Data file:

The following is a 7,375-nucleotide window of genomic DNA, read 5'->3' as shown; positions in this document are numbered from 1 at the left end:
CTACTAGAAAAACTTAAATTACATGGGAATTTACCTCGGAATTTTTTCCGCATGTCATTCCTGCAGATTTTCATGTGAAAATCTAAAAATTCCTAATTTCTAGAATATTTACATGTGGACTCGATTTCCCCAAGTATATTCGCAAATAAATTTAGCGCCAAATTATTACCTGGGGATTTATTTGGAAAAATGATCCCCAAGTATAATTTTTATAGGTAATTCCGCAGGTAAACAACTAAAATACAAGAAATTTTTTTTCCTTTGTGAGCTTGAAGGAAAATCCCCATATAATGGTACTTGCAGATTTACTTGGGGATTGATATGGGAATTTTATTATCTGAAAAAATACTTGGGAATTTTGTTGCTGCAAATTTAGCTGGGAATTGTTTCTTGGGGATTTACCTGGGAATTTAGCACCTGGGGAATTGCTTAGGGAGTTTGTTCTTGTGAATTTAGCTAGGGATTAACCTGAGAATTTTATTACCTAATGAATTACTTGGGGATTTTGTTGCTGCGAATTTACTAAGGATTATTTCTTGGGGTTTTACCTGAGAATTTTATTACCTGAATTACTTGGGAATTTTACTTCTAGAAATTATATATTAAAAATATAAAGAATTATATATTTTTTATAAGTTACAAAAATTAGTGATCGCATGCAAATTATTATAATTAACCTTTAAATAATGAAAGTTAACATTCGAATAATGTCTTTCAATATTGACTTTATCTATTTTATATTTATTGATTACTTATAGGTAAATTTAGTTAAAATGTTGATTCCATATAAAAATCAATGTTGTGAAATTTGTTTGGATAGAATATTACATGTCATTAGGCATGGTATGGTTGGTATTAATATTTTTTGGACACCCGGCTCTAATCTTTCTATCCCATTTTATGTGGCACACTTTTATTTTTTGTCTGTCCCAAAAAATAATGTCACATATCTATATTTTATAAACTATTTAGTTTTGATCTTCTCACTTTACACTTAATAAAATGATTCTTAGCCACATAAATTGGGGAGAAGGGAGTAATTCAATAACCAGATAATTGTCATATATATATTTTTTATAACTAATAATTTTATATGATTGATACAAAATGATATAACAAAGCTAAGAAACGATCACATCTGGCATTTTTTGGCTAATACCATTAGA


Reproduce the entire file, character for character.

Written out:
The following is a 7,375-nucleotide window of genomic DNA, read 5'->3' as shown; positions in this document are numbered from 1 at the left end:
CTACTAGAAAAACTTAAATTACATGGGAATTTACCTCGGAATTTTTTCCGCATGTCATTCCTGCAGATTTTCATGTGAAAATCTAAAAATTCCTAATTTCTAGAATATTTACATGTGGACTCGATTTCCCCAAGTATATTCGCAAATAAATTTAGCGCCAAATTATTACCTGGGGATTTATTTGGAAAAATGATCCCCAAGTATAATTTTTATAGGTAATTCCGCAGGTAAACAACTAAAATACAAGAAATTTTTTTTCCTTTGTGAGCTTGAAGGAAAATCCCCATATAATGGTACTTGCAGATTTACTTGGGGATTGATATGGGAATTTTATTATCTGAAAAAATACTTGGGAATTTTGTTGCTGCAAATTTAGCTGGGAATTGTTTCTTGGGGATTTACCTGGGAATTTAGCACCTGGGGAATTGCTTAGGGAGTTTGTTCTTGTGAATTTAGCTAGGGATTAACCTGAGAATTTTATTACCTAATGAATTACTTGGGGATTTTGTTGCTGCGAATTTACTAAGGATTATTTCTTGGGGTTTTACCTGAGAATTTTATTACCTGAATTACTTGGGAATTTTACTTCTAGAAATTATATATTAAAAATATAAAGAATTATATATTTTTTATAAGTTACAAAAATTAGTGATCGCATGCAAATTATTATAATTAACCTTTAAATAATGAAAGTTAACATTCGAATAATGTCTTTCAATATTGACTTTATCTATTTTATATTTATTGATTACTTATAGGTAAATTTAGTTAAAATGTTGATTCCATATAAAAATCAATGTTGTGAAATTTGTTTGGATAGAATATTACATGTCATTAGGCATGGTATGGTTGGTATTAATATTTTTTGGACACCCGGCTCTAATCTTTCTATCCCATTTTATGTGGCACACTTTTATTTTTTGTCTGTCCCAAAAAATAATGTCACATATCTATATTTTATAAACTATTTAGTTTTGATCTTCTCACTTTACACTTAATAAAATGATTCTTAGCCACATAAATTGGGGAGAAGGGAGTAATTCAATAACCAGATAATTGTCATATATATATTTTTTATAACTAATAATTTTATATGATTGATACAAAATGATATAACAAAGCTAAGAAACGATCACATCTGGCATTTTTTGGCTAATACCATTAGA